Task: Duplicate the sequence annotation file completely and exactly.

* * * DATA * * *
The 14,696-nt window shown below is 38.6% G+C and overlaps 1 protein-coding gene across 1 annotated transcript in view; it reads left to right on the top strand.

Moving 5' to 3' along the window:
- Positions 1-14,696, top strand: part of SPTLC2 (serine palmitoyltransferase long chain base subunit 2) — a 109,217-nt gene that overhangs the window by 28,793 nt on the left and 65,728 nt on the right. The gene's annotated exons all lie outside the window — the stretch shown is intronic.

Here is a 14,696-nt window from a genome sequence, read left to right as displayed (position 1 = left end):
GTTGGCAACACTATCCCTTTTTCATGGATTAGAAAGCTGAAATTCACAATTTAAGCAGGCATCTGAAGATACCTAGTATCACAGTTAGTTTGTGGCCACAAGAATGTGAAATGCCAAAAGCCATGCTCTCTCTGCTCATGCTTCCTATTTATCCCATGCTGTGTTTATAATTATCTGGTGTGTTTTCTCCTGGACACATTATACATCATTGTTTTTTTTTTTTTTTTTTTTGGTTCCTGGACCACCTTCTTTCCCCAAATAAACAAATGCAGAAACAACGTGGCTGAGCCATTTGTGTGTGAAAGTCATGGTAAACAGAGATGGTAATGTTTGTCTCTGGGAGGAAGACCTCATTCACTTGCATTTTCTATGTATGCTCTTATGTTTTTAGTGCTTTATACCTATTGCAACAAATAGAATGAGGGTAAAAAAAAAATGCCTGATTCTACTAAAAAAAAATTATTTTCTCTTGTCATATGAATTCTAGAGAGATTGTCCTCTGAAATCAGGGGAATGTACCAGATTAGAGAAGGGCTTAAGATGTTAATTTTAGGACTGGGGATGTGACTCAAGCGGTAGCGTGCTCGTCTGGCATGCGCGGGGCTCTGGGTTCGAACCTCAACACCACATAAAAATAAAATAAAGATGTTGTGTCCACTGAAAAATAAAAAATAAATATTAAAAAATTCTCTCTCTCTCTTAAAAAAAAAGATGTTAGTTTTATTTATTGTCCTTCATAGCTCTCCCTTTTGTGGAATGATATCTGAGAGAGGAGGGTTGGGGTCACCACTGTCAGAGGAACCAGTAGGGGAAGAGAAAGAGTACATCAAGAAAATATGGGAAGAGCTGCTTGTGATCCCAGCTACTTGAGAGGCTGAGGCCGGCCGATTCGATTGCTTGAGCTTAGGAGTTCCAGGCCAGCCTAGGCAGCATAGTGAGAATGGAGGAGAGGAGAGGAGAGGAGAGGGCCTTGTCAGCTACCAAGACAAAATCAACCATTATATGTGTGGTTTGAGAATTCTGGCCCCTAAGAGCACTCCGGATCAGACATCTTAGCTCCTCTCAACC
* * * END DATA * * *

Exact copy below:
The 14,696-nt window shown below is 38.6% G+C and overlaps 1 protein-coding gene across 1 annotated transcript in view; it reads left to right on the top strand.

Moving 5' to 3' along the window:
- Positions 1-14,696, top strand: part of SPTLC2 (serine palmitoyltransferase long chain base subunit 2) — a 109,217-nt gene that overhangs the window by 28,793 nt on the left and 65,728 nt on the right. The gene's annotated exons all lie outside the window — the stretch shown is intronic.

Here is a 14,696-nt window from a genome sequence, read left to right as displayed (position 1 = left end):
GTTGGCAACACTATCCCTTTTTCATGGATTAGAAAGCTGAAATTCACAATTTAAGCAGGCATCTGAAGATACCTAGTATCACAGTTAGTTTGTGGCCACAAGAATGTGAAATGCCAAAAGCCATGCTCTCTCTGCTCATGCTTCCTATTTATCCCATGCTGTGTTTATAATTATCTGGTGTGTTTTCTCCTGGACACATTATACATCATTGTTTTTTTTTTTTTTTTTTTTGGTTCCTGGACCACCTTCTTTCCCCAAATAAACAAATGCAGAAACAACGTGGCTGAGCCATTTGTGTGTGAAAGTCATGGTAAACAGAGATGGTAATGTTTGTCTCTGGGAGGAAGACCTCATTCACTTGCATTTTCTATGTATGCTCTTATGTTTTTAGTGCTTTATACCTATTGCAACAAATAGAATGAGGGTAAAAAAAAAATGCCTGATTCTACTAAAAAAAAATTATTTTCTCTTGTCATATGAATTCTAGAGAGATTGTCCTCTGAAATCAGGGGAATGTACCAGATTAGAGAAGGGCTTAAGATGTTAATTTTAGGACTGGGGATGTGACTCAAGCGGTAGCGTGCTCGTCTGGCATGCGCGGGGCTCTGGGTTCGAACCTCAACACCACATAAAAATAAAATAAAGATGTTGTGTCCACTGAAAAATAAAAAATAAATATTAAAAAATTCTCTCTCTCTCTTAAAAAAAAAGATGTTAGTTTTATTTATTGTCCTTCATAGCTCTCCCTTTTGTGGAATGATATCTGAGAGAGGAGGGTTGGGGTCACCACTGTCAGAGGAACCAGTAGGGGAAGAGAAAGAGTACATCAAGAAAATATGGGAAGAGCTGCTTGTGATCCCAGCTACTTGAGAGGCTGAGGCCGGCCGATTCGATTGCTTGAGCTTAGGAGTTCCAGGCCAGCCTAGGCAGCATAGTGAGAATGGAGGAGAGGAGAGGAGAGGAGAGGGCCTTGTCAGCTACCAAGACAAAATCAACCATTATATGTGTGGTTTGAGAATTCTGGCCCCTAAGAGCACTCCGGATCAGACATCTTAGCTCCTCTCAACC